When I reached the Skyline aid station for the second time, I was excited to see my family.  It always gives me a boost seeing them. I grabbed a few things from my drop bag and was off.  I really tried to minimize my time in aid stations which paid off.  The volunteers at all of the aid stations were great!! They would refill my water bottle while I grabbed something quick to eat.  I alternated between PB&J, fig bars, and potatoes dipped in salt.  I also drank Coke or Ginger Ale at most aid stations. Most of the time I walked out of the aid station while eating instead of stopping to eat.

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Waiting at Skyline aid station. Race spectating isn’t very exciting for the kids.

My goal for the second half of the race was to stay under 10 hour pace as long as I could.  I knew if I could get past the Power Lines section around my goal pace, I had some very runable sections left that I could make up some time. My legs felt great all day.  The only issues were my left ankle and my right hamstring .  A few times my hamstring felt like it was about to start cramping which had been a problem for me last summer at the Luna-Tics 50k.  Whenever I felt a cramp coming on I would stretch it out and take another S-Cap.  Luckily the cramps never developed.

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Courtesy of Endurance Kennels LLC

I ran most of the second half of the race alone.  I was able to pass several runners, and was only passed by one guy. The surge of energy I had at mile 20 pretty much stayed with me for the rest of the race.

When I hit the Power Lines for the second time I caught up to and ran with another runner.  He was running his 7th ultra of the year!  We talked about training, and he gave me some info about other races in the area.

Power Lines take 2

Power Lines take 2

Between the Grand Portage and Jay Cooke aid stations I kept gaining on my goal of averaging 12 minute miles. I came into the Jay Cooke aid station around 9 hours which meant I had an hour to run the final 3.4 miles to reach my goal.  When I saw Sarah at mile 28 I told her she should meet me at the Jay Cooke aid station which was the final aid station of the race.  I wanted her and the kids to check out the park.  My phone died so I wasn’t able to give her updates for the last few hours, and since I was well under my goal they hadn’t arrived yet!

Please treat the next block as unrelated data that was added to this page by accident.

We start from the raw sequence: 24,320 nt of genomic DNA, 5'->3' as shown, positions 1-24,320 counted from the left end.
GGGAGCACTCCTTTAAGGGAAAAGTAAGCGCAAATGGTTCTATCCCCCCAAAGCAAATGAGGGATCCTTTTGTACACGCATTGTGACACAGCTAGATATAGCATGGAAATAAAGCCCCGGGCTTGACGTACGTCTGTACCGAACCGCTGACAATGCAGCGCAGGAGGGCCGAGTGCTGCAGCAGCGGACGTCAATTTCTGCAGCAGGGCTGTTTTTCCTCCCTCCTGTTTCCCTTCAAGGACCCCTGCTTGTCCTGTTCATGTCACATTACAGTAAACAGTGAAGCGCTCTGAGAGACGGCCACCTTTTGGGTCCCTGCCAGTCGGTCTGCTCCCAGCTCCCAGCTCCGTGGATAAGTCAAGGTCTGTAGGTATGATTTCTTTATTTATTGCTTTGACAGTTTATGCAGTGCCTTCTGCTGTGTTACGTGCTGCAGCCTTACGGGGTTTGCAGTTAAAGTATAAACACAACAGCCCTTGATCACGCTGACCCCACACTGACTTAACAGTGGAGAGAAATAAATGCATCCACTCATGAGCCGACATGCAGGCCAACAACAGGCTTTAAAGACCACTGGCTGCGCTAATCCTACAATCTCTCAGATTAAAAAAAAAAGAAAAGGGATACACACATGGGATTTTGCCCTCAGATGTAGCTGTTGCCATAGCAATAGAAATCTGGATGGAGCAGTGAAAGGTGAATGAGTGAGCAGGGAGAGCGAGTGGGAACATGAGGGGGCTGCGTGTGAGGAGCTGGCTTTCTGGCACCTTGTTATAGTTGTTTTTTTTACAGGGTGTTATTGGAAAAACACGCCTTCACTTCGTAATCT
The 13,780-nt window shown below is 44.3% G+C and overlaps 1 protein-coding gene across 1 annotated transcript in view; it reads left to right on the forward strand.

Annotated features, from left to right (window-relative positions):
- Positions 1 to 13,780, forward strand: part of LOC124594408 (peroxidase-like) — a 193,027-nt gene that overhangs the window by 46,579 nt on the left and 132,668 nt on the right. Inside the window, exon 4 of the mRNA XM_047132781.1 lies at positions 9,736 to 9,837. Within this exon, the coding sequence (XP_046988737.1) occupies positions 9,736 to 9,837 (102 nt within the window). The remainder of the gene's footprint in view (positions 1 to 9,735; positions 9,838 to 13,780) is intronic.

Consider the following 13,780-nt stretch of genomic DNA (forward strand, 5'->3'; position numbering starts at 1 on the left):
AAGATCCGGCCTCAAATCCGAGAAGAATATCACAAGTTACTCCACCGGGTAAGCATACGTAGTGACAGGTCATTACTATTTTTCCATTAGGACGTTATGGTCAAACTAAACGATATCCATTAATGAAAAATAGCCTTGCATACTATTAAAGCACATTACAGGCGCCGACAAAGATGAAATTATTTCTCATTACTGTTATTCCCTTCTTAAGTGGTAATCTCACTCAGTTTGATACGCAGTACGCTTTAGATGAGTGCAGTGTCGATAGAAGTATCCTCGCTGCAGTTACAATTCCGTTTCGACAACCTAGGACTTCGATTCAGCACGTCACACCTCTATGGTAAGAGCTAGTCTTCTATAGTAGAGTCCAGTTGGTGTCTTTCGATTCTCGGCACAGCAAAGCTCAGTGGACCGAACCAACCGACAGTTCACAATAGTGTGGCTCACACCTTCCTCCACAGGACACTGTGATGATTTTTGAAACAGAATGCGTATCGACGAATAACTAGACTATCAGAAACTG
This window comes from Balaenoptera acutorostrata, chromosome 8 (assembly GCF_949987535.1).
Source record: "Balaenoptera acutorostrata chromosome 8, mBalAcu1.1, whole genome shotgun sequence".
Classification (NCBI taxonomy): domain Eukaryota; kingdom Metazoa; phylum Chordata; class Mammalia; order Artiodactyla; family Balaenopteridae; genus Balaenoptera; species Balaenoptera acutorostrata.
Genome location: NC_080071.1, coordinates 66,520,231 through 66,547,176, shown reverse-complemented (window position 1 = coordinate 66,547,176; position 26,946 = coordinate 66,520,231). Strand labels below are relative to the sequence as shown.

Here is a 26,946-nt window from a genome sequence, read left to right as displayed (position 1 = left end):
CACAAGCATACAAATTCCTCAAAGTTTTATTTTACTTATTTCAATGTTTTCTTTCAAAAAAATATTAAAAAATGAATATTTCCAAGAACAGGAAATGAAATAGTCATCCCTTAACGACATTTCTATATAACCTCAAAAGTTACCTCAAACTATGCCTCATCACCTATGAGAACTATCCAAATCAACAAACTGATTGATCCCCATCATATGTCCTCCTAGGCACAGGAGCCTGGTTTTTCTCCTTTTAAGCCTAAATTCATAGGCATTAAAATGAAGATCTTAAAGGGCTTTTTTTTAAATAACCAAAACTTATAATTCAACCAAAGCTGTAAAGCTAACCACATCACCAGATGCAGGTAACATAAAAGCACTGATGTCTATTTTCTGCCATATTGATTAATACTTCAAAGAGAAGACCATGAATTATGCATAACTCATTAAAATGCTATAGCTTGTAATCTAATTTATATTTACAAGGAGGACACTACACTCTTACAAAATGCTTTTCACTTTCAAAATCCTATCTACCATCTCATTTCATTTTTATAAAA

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Waiting for me to come by, but I was already at the finish!

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I exited the last aid station feeling great.  As long as I stayed upright and didn’t trip and hurt myself I would hit my goal. I ran part of this section with a runner who also was a teacher.  He told me that a few years ago the runner in second place fell and hit his head and needed an ambulance ride.  That gave me extra focus to pick up my feet and take it easy over the rocks and roots.

I finished the race in 9:48:26. Well under my ultimate goal, and almost a two and half hour PR.  I was 60th out of the 271 finishers. I was so happy that I executed my race plan almost perfectly.  I didn’t have any stomach or nutrition issues, no blisters (thank you Injinji socks!!), and no real leg soreness.  My pacing was also spot on. I ran the second half almost 8 minutes faster than the first half. We were blessed with great weather and trail conditions which helped to run a fast time.

After crossing the finish line, I borrowed someone’s phone to text Sarah that I was done.  They were still at the last aid station, and were surprised that I was already finished. I hung out at the finish line to watch some of the runners that I had run with finish.  There was a nice meal in the school cafeteria, but my stomach didn’t feel like eating yet so I just grabbed a protein drink and water.

Now I see why the Minnesota Voyageur is one of the oldest and most revered 50 milers in the Midwest.  The course has a great mix of technical trails, smooth runable sections, and challenging climbs.  It was well marked with ribbons and signs so I never worried about being off course.  The aid stations are close together, well stocked, and have amazing volunteers.

My recovery in the days after the race has been good. Some light quad soreness, and my left ankle was a little swollen, but I was able to go for a six mile recovery run on Wednesday.  I’m also enjoying eating whatever and whenever all week looking to put back some of the weight lost during training.  I’m also starting to plan ahead for my next race.  I’m leaning towards the  T Bunk Endurance Challenge 50 miler in November which takes place in the Southern Kettle Moraine State Forest.

Splits

splits

Garmin Data

Gear

Shoes

Topo MT-2

Socks

Injinji Run 2.0 Original Weight

Shorts

Brooks Infiniti II Notch Shorts

Shirt

C9 Sleeveless T

Hydration

Nathan QuickDraw Plus

Waistpack

Ultimate Direction Jurek Essential

Fall Back Blast 50k

After a poor performance in the heat and humidity at the Luna-Tics Trail Series 50k earlier this summer, I was looking forward to a fall race in cooler temperatures.  Since I felt my fitness wasn’t the main issue with my poor race, I followed the same training plan that I used this summer.  I like the way it’s structured, and it fit’s into my schedule well.

I was also very excited that my wife would be running that 25k event as her first trail race. With two young children, we don’t get to race or train together very often.  Unfortunately, there was a staggered start so we weren’t able to run with one another, but it was nice to enjoy the pre and post race with her.